Experts say the first 14 years of a child’s life are crucial for establishing a connection with the natural world.
Children have a natural affinity to the outdoors. They are fascinated by it, attracted to it, and eager to explore it. This lasts until about age 14, at which point, unless parents have made a concerted effort to “provide their child with rich and repeated experiences in nature,” they tend to lose it. The potential outcome is described dismally by Drew Monkman and Jacob Rodenburg in “The Big Book of Nature Activities“:
“If we keep our children indoors, we run the risk that nature may simply become the backdrop for their daily lives, as inconsequential as the billboards, neon lights and telephone poles that decorate our cityscapes.”
So how does a parent go about forging that lifelong connection between a child and nature, ensuring that it does not become an invisible backdrop? Monkman and Rodenburg offer some valuable suggestions that range from specific activities to a broader pro-nature mentality. These are particularly relevant as summer approaches and families are more inclined to spend time outdoors.
1. Set an example.
We all know children emulate their parents. If you spend all your time with your nose buried in a phone, they’ll want to do the same. But if you show interest in the great outdoors, that will pique their curiosity too. Take time out of your day to be outside. “If children see you making an effort to be out in nature, they’ll want to come, too.” It’s also important for parents to speak positively about nature. Choose your words carefully, avoiding descriptors like “yuck” and “dirty.” Express curiosity and wonder, instead. Raise your child with a new paradigm mindset.
2. Have an explorer’s mentality.
Be open to whatever happens when you’re in nature. Give kids the time and space for discoveries; in other words, don’t rush them along a path. Take time to flip logs, lift rocks, explore hideouts, climb trees.
3. Collect stuff.
Allow your children to bring their natural treasures into the house. Set up a display table where rocks, sticks, leaves, bones, flowers, dead bugs, and whatever else they find can be kept for observation. Build a terrarium for ‘pets,’ such as caterpillars and insects, but be sure to release these in their natural habitat once the observation time is up.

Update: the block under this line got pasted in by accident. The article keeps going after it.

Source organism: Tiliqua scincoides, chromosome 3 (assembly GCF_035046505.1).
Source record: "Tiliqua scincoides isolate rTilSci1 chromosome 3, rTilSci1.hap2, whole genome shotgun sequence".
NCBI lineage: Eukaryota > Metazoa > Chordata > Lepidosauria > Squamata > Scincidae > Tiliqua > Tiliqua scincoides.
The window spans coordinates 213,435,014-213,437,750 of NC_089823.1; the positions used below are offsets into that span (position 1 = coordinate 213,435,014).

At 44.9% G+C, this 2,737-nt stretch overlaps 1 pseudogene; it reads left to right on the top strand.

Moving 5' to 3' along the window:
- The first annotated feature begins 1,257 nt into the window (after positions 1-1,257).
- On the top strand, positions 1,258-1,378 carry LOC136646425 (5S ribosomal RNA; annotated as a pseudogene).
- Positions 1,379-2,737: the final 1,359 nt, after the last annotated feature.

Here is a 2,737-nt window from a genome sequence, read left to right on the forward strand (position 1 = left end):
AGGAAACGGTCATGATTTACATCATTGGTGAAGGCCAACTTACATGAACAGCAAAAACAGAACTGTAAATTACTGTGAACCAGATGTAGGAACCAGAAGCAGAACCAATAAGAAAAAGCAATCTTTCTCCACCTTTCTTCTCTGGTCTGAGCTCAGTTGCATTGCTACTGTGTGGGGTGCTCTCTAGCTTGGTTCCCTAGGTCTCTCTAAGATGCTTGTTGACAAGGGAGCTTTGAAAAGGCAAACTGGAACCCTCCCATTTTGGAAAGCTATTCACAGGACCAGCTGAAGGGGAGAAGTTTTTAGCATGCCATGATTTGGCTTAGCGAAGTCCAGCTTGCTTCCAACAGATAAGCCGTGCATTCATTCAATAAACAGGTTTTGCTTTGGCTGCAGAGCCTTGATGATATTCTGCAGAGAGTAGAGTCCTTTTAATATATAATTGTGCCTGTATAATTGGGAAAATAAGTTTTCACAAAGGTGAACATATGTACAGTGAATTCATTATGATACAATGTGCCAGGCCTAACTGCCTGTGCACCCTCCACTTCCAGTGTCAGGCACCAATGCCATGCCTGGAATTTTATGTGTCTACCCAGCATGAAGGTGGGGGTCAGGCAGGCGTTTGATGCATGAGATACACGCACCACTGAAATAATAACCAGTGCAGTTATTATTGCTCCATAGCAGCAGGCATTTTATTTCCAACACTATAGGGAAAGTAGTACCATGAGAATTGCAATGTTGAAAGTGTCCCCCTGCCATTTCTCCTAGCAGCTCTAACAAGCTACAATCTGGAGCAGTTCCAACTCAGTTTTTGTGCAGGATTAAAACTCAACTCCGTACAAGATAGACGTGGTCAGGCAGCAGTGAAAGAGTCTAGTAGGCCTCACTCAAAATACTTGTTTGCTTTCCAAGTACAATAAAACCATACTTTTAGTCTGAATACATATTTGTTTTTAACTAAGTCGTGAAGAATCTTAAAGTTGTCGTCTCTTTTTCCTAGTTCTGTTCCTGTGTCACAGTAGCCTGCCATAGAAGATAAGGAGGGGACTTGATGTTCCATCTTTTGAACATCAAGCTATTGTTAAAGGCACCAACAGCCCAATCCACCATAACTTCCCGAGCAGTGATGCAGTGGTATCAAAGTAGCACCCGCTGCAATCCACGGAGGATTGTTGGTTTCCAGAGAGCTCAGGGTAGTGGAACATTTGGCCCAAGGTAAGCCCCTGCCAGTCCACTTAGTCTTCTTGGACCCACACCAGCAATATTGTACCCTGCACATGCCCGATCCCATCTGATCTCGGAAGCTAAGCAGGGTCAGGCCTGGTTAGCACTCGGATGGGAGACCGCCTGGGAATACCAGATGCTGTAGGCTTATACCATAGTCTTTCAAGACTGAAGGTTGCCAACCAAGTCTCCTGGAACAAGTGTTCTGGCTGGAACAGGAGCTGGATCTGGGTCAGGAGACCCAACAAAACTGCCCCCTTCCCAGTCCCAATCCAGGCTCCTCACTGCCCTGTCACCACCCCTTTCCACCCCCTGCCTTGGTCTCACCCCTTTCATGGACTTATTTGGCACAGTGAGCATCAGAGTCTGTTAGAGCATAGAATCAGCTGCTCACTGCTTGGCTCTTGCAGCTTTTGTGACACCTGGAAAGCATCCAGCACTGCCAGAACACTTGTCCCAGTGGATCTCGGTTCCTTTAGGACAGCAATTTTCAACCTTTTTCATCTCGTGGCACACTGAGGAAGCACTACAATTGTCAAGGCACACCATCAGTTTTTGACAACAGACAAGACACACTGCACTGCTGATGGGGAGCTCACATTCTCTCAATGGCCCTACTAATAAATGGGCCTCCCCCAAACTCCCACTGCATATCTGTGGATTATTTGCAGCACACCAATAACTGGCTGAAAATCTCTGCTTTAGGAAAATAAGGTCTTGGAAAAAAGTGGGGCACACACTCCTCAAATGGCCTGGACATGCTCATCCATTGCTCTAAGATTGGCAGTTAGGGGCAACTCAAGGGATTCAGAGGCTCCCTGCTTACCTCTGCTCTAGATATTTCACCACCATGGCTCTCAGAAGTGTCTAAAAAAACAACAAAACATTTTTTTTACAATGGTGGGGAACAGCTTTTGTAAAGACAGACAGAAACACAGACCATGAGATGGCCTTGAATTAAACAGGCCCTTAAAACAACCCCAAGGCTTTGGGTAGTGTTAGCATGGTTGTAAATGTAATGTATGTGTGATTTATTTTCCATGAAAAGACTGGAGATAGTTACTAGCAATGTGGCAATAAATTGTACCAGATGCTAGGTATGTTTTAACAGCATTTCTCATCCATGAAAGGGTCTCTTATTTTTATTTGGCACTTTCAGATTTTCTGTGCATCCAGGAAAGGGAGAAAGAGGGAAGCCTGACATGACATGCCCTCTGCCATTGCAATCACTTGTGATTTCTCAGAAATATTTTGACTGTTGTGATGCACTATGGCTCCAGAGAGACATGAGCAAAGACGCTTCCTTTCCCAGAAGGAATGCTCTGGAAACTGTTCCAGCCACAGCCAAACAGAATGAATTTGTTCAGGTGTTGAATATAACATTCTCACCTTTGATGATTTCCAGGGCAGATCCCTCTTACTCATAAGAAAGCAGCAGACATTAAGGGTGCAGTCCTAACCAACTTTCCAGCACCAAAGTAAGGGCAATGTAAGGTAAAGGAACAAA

4. Build in nature.
Children gravitate to cozy spaces, whether naturally-occurring or handmade. Help them to build forts in the wilderness, off a trail or in your yard. Treehouses are another great project that might need some adult assistance, but will become the site of many of their greatest childhood memories.
5. Go camping.
Camping is a fabulous way to engage with nature as a family, and to establish habits that will stick for life. Staying outside for 24 hours at a time exposes kids to a side of nature they might not usually see, such as nocturnal animals, stargazing, and how to build a fire. Over the years I’ve come to believe that investing in quality camping gear is highly worthwhile because it enables you to take a fabulous vacation for almost no money at a moment’s notice.
6. Ask questions.
Encourage your child to ask questions. Monkman and Rodenburg write:
“Consider the art of questioning. A question can either inspire curiosity or shut it down completely. The engine of learning is curiosity. A name ora label is merely a beginning point, the start of a story — it is up to you to keep the story going!”
You may not know the answer to your child’s question, but that’s OK. Try your best, brainstorm together, and then research once you get home. If the answer doesn’t exist — as is the case for many a scientific question — suggest that perhaps one day your child will become the scientist who discovers it!
If you’re serious about spending more time in nature with kids, I highly recommend picking up a copy of “The Big Book of Nature Activities” (New Society Publishers, 2016). It has become a great favorite with my family.
This article has been republished from Treehugger.